This is made clear by the handy calculator Jason Delisle and Alex Holt at the New America Foundation created to accompany their excellent report "Safety Net or Windfall?" The average undergraduate college graduate who borrowed has $26,600 in debt. If a graduate’s salary grows by 4 percent a year, payments for any student with a starting salary under $30,300 (of which there are many) would not even cover the interest on his or her loans. After 20 years, the entire loan principal would be forgiven at taxpayer expense. In other words, many typical students will not repay their student loans under IBR. Instead, they will receive loan forgiveness worth tens of thousands of dollars. And if those borrowers have children, their loan payments go down even more. For example, if a borrower has a child five years after college, the borrower could have a starting salary of $35,000 and not repay a cent of principal over the life of the loan. In the understated words of Rep. Thomas Petri (R-WI), Income Based Repayment (IBR) “fails to live up to its potential.”
The bottom line is that IBR is no longer a loan program. It is a grant program, a delayed grant program. Politicians of both parties could not resist the temptation to promise current students and constituents huge giveaways years from now while leaving the job of figuring out how to pay for it to the policymakers who will inherit these unfunded promises in the future. To avoid this problem, the temptation to make repayment provisions more generous needs to be balanced by the requirement that promises are paid for at the time the promises are made. If politicians want to make the student loan program more generous, they should be the ones that have to sacrifice other priorities to do so, rather than leaving their promises unfunded and sticking future politicians and taxpayers with the bill.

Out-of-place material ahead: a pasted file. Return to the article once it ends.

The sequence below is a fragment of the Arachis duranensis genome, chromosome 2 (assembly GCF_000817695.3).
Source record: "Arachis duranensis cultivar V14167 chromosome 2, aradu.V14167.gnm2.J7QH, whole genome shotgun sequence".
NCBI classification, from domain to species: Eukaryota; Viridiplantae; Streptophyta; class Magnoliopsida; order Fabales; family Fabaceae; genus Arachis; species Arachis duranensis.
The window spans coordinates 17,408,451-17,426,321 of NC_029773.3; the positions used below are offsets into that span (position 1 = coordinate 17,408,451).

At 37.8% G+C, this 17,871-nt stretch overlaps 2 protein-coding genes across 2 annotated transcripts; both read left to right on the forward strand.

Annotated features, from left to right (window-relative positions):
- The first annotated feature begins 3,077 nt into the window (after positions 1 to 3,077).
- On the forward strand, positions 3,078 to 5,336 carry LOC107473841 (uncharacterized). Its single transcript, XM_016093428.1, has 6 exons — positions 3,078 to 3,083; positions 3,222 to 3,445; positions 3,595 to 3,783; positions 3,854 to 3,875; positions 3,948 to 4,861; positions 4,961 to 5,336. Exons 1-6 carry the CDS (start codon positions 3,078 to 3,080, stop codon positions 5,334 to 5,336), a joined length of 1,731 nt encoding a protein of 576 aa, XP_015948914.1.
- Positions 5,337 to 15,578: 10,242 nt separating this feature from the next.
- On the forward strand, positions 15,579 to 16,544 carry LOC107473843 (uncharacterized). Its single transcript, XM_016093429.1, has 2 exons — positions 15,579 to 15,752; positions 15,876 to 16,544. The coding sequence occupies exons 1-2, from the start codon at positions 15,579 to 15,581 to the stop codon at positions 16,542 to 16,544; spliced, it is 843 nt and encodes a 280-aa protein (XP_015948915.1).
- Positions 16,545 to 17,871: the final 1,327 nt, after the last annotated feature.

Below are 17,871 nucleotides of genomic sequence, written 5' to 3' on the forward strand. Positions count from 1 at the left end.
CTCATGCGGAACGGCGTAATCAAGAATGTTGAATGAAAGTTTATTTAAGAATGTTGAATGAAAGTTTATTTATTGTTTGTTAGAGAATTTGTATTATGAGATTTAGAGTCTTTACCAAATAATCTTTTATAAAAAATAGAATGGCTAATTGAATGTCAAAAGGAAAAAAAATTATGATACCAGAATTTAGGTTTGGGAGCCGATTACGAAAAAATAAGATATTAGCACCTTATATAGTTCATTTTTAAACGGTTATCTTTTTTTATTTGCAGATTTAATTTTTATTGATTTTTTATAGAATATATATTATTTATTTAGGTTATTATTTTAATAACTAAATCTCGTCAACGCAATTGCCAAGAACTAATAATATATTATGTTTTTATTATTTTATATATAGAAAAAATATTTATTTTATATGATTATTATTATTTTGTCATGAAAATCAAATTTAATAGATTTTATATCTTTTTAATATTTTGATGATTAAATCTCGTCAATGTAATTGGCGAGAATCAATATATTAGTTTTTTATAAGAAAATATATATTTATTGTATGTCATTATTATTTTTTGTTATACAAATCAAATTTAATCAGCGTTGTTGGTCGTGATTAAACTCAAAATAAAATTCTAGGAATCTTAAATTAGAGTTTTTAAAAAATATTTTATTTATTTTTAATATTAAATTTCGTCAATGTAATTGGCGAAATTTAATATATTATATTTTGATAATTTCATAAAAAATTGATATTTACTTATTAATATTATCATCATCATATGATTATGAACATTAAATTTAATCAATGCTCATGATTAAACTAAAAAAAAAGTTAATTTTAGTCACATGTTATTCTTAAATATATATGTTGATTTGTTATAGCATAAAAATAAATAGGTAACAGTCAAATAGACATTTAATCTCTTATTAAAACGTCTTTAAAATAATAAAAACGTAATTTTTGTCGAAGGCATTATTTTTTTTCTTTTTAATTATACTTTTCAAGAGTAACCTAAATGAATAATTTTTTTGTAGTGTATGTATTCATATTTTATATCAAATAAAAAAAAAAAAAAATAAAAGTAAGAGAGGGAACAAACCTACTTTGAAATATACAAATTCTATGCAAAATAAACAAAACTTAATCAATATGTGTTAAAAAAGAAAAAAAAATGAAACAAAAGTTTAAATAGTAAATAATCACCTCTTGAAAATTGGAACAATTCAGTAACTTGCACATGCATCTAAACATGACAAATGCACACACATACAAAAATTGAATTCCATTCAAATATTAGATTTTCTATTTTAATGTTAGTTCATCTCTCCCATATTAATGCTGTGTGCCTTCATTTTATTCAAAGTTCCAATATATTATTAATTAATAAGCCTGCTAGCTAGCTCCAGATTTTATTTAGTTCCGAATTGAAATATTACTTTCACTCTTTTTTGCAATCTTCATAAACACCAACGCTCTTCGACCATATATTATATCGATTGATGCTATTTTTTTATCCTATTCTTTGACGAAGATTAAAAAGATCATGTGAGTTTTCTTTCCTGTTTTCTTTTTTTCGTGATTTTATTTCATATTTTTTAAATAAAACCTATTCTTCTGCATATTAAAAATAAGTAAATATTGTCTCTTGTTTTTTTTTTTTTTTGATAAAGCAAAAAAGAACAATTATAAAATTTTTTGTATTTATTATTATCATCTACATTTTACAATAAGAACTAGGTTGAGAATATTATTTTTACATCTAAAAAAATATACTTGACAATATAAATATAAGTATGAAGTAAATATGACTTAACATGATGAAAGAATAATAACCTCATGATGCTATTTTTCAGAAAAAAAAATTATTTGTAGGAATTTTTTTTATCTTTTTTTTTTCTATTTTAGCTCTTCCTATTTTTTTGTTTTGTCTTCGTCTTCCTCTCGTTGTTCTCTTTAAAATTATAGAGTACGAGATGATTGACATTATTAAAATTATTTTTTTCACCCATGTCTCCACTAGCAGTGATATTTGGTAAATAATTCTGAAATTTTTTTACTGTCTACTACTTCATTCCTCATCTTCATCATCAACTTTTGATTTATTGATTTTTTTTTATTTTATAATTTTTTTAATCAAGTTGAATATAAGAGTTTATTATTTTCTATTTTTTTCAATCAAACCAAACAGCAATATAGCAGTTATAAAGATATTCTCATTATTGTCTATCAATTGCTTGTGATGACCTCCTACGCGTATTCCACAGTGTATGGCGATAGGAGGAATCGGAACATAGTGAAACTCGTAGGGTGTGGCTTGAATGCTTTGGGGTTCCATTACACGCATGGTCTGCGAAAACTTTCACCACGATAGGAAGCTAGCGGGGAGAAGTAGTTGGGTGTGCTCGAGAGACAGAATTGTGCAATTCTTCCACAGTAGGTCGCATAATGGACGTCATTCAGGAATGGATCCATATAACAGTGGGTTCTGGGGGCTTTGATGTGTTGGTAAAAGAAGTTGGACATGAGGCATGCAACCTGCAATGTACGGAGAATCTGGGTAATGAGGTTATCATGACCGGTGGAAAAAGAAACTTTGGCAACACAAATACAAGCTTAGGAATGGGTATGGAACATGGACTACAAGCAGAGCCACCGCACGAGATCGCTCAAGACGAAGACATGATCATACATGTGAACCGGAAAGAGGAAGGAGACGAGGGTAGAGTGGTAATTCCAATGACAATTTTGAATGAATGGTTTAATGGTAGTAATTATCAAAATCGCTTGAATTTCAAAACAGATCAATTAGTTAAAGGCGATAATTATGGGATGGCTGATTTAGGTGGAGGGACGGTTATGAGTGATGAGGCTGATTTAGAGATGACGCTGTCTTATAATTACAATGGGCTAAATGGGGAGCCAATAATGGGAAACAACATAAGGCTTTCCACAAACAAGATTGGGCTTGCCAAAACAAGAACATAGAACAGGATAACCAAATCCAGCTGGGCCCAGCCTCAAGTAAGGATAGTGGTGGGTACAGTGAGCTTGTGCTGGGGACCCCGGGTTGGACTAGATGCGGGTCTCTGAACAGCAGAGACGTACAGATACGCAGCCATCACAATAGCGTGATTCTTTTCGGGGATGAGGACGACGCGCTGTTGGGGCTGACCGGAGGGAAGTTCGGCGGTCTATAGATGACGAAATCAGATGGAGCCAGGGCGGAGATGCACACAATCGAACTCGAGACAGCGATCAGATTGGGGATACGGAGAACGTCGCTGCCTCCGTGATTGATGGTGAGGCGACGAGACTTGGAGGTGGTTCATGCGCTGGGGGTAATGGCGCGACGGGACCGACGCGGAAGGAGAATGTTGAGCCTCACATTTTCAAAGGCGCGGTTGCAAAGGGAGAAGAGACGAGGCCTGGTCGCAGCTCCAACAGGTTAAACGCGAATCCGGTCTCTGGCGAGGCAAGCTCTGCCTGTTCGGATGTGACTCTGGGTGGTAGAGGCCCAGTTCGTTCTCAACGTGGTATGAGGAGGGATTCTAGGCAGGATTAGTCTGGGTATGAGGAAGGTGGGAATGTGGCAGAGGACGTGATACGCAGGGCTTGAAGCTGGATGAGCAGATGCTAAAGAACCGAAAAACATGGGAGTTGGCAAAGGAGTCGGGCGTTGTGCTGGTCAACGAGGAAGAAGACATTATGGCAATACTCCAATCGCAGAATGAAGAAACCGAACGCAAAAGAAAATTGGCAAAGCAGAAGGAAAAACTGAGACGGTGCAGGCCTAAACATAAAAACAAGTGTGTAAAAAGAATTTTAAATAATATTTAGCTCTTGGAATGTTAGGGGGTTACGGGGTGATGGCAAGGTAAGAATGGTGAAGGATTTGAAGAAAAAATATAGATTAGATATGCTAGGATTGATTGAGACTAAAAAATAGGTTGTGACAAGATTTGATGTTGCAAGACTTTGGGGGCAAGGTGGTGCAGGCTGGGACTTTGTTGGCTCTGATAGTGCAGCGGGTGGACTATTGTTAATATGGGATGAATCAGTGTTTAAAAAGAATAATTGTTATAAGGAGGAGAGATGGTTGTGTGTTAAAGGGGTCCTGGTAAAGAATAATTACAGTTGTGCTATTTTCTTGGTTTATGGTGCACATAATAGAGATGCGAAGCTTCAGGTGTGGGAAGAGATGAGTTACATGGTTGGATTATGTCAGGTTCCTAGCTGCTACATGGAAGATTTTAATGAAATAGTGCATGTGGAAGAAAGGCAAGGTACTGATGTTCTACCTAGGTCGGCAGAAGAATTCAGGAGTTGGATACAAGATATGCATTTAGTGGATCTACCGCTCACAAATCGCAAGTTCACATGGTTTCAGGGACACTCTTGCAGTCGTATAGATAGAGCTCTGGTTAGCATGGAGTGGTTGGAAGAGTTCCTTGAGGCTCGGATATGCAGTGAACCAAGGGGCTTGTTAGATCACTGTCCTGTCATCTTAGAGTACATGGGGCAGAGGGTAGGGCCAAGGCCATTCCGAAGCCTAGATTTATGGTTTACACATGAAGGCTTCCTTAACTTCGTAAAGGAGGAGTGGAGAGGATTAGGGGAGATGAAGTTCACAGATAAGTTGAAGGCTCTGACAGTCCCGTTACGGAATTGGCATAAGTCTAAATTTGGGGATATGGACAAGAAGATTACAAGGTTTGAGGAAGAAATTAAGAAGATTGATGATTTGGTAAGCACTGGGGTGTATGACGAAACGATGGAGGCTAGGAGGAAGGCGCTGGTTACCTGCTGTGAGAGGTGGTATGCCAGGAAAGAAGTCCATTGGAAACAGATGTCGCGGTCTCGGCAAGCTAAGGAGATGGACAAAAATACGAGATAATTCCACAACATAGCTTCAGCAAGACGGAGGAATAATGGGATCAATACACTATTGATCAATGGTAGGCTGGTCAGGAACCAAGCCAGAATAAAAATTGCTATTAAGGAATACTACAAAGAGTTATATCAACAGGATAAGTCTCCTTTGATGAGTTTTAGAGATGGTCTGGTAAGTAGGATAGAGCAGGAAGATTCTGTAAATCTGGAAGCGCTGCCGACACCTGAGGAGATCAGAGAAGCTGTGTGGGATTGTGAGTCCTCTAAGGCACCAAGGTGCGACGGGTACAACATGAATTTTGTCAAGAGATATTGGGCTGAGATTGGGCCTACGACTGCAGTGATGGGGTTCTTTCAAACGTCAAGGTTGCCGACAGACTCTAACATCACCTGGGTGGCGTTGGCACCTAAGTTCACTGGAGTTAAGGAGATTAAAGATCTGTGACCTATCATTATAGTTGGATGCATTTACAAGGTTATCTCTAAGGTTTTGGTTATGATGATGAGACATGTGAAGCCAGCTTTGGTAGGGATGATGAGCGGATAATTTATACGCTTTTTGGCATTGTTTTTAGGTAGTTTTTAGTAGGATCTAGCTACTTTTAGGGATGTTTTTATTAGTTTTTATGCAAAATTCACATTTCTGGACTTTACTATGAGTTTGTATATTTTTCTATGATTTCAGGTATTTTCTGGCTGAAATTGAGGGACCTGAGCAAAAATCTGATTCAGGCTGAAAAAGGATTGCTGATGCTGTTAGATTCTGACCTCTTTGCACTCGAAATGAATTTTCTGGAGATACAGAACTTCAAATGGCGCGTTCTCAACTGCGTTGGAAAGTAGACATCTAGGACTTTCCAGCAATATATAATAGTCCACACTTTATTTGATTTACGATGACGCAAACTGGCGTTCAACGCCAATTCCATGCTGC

One blatant example of the absence of balance is the continual debate over the length of time students make payments before their loans are forgiven. This debate is completely misguided – loan forgiveness is a solution to a problem (unaffordable payments) that would not exist under a well-designed income-contingent lending program, since ICL already ensures that payments are always affordable. The main reason for loan forgiveness in an ICL is to enable politicians to pander by making unfunded promises.
What Should be Done?
America’s past experiments with ICL programs have taught us valuable lessons about how NOT to design an ICL program. We learned that a single college cannot run an ICL program. We learned that individual accounts are better than communal accounts. We learned that the program should not include any loan forgiveness. And we learned that to avoid ever-increasing unfunded promises, the program needs to be set up so that more generous promises are paid for when they are made — by those who made them.
The advantages of income-contingent lending are so great that we should not delay in implementing this new and better student lending system, making sure to incorporate all the lessons we’ve learned the hard way.
Andrew Gillen is the research director at Education Sector.